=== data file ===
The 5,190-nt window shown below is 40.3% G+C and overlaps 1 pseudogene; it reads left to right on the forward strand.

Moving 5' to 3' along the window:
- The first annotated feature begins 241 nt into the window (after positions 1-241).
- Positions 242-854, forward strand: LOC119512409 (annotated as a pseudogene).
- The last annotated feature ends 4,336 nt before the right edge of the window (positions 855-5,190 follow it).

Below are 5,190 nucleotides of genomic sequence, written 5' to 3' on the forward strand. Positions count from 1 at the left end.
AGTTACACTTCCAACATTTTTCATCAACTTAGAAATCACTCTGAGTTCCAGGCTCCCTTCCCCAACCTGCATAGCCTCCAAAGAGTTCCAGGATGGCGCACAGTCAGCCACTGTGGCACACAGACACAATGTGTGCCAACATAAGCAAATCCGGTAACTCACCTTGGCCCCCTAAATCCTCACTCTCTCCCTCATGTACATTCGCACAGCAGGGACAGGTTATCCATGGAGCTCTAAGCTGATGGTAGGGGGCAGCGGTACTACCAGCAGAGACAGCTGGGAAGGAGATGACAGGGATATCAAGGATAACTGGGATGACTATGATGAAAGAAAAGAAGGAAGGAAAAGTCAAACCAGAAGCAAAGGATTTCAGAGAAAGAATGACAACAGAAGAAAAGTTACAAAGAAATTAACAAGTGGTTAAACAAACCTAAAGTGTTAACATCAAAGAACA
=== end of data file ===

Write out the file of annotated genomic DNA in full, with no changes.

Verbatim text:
The 5,190-nt window shown below is 40.3% G+C and overlaps 1 pseudogene; it reads left to right on the forward strand.

Moving 5' to 3' along the window:
- The first annotated feature begins 241 nt into the window (after positions 1-241).
- Positions 242-854, forward strand: LOC119512409 (annotated as a pseudogene).
- The last annotated feature ends 4,336 nt before the right edge of the window (positions 855-5,190 follow it).

Below are 5,190 nucleotides of genomic sequence, written 5' to 3' on the forward strand. Positions count from 1 at the left end.
AGTTACACTTCCAACATTTTTCATCAACTTAGAAATCACTCTGAGTTCCAGGCTCCCTTCCCCAACCTGCATAGCCTCCAAAGAGTTCCAGGATGGCGCACAGTCAGCCACTGTGGCACACAGACACAATGTGTGCCAACATAAGCAAATCCGGTAACTCACCTTGGCCCCCTAAATCCTCACTCTCTCCCTCATGTACATTCGCACAGCAGGGACAGGTTATCCATGGAGCTCTAAGCTGATGGTAGGGGGCAGCGGTACTACCAGCAGAGACAGCTGGGAAGGAGATGACAGGGATATCAAGGATAACTGGGATGACTATGATGAAAGAAAAGAAGGAAGGAAAAGTCAAACCAGAAGCAAAGGATTTCAGAGAAAGAATGACAACAGAAGAAAAGTTACAAAGAAATTAACAAGTGGTTAAACAAACCTAAAGTGTTAACATCAAAGAACA